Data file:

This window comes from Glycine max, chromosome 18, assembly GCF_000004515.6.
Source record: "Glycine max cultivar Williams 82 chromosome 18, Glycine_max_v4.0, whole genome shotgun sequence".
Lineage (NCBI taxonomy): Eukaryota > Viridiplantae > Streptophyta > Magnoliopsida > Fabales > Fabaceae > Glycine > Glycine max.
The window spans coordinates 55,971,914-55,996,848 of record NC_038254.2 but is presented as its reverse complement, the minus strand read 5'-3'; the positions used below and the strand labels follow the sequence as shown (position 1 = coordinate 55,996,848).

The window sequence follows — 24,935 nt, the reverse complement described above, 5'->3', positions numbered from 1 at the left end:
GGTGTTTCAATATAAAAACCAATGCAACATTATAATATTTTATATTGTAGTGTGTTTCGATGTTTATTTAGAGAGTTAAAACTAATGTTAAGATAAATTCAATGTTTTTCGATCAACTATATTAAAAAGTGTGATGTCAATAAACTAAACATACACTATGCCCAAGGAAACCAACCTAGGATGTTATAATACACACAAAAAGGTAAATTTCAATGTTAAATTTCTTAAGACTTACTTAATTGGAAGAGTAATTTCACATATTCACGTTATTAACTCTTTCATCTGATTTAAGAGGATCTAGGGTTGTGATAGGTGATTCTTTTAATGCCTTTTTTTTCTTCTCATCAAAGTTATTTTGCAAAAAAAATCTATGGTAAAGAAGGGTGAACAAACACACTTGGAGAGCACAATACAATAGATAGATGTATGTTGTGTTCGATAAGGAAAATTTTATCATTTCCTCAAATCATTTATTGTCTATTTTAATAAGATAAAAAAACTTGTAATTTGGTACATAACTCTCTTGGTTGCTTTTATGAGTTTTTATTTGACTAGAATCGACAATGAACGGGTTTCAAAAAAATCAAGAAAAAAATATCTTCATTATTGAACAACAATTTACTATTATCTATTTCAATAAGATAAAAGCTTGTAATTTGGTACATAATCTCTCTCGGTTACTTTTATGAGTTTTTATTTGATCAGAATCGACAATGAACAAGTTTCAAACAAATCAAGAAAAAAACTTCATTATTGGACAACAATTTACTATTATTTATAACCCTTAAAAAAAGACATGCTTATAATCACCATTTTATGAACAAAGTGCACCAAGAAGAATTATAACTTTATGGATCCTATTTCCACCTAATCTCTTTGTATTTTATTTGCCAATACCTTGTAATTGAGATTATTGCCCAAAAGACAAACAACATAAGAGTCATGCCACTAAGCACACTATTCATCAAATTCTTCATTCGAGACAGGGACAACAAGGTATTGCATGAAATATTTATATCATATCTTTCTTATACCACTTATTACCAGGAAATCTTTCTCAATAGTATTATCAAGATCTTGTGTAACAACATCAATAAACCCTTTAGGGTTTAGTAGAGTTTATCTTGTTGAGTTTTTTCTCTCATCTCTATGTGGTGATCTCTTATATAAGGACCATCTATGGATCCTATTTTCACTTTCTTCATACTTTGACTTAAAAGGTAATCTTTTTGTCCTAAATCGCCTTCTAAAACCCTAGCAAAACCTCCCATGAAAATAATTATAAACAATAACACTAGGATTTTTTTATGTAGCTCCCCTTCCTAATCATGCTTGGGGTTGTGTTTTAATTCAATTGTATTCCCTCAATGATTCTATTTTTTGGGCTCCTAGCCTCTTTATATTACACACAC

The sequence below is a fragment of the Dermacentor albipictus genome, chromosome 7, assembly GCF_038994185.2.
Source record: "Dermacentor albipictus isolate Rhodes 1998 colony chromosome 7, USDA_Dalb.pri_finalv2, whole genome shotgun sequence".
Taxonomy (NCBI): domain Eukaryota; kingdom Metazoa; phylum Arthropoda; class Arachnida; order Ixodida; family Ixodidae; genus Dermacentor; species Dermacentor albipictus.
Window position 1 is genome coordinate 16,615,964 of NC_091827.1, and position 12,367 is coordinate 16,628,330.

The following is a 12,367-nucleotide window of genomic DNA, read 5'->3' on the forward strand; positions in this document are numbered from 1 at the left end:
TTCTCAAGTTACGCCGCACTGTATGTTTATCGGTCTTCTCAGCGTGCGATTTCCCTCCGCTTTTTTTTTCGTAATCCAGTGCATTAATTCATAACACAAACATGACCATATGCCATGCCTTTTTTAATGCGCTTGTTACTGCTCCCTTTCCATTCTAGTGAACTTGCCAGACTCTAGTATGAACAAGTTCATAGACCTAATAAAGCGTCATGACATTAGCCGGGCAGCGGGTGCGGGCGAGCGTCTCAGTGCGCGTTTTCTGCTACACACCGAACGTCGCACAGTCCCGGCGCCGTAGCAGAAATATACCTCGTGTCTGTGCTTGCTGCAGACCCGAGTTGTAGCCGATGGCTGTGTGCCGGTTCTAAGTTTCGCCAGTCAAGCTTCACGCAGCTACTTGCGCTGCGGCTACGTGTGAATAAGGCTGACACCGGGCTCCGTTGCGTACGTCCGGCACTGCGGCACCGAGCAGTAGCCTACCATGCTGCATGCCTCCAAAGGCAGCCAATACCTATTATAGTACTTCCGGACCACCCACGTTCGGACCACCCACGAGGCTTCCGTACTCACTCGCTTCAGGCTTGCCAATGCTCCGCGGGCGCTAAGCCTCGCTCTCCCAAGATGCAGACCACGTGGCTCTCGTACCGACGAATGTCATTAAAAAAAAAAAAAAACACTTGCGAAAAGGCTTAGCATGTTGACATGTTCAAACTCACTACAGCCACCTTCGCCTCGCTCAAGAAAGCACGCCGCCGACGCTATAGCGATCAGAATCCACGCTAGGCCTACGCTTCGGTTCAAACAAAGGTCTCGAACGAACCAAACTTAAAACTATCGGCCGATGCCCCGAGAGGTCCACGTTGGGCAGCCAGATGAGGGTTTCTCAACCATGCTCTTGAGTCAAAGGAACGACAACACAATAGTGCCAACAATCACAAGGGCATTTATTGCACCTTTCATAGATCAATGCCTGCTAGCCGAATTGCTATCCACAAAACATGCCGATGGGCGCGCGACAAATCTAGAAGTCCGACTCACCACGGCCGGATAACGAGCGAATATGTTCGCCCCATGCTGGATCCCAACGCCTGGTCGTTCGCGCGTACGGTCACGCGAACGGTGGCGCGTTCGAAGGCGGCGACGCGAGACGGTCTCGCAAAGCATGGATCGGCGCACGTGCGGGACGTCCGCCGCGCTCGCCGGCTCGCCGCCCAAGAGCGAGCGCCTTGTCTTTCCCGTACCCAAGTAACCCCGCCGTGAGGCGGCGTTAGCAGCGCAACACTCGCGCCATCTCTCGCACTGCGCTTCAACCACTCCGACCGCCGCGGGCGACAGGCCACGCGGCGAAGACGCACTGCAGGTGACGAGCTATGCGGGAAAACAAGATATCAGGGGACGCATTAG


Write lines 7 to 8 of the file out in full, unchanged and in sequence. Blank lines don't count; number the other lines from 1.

The sequence below is a fragment of the Dermacentor albipictus genome, chromosome 7, assembly GCF_038994185.2.
Source record: "Dermacentor albipictus isolate Rhodes 1998 colony chromosome 7, USDA_Dalb.pri_finalv2, whole genome shotgun sequence".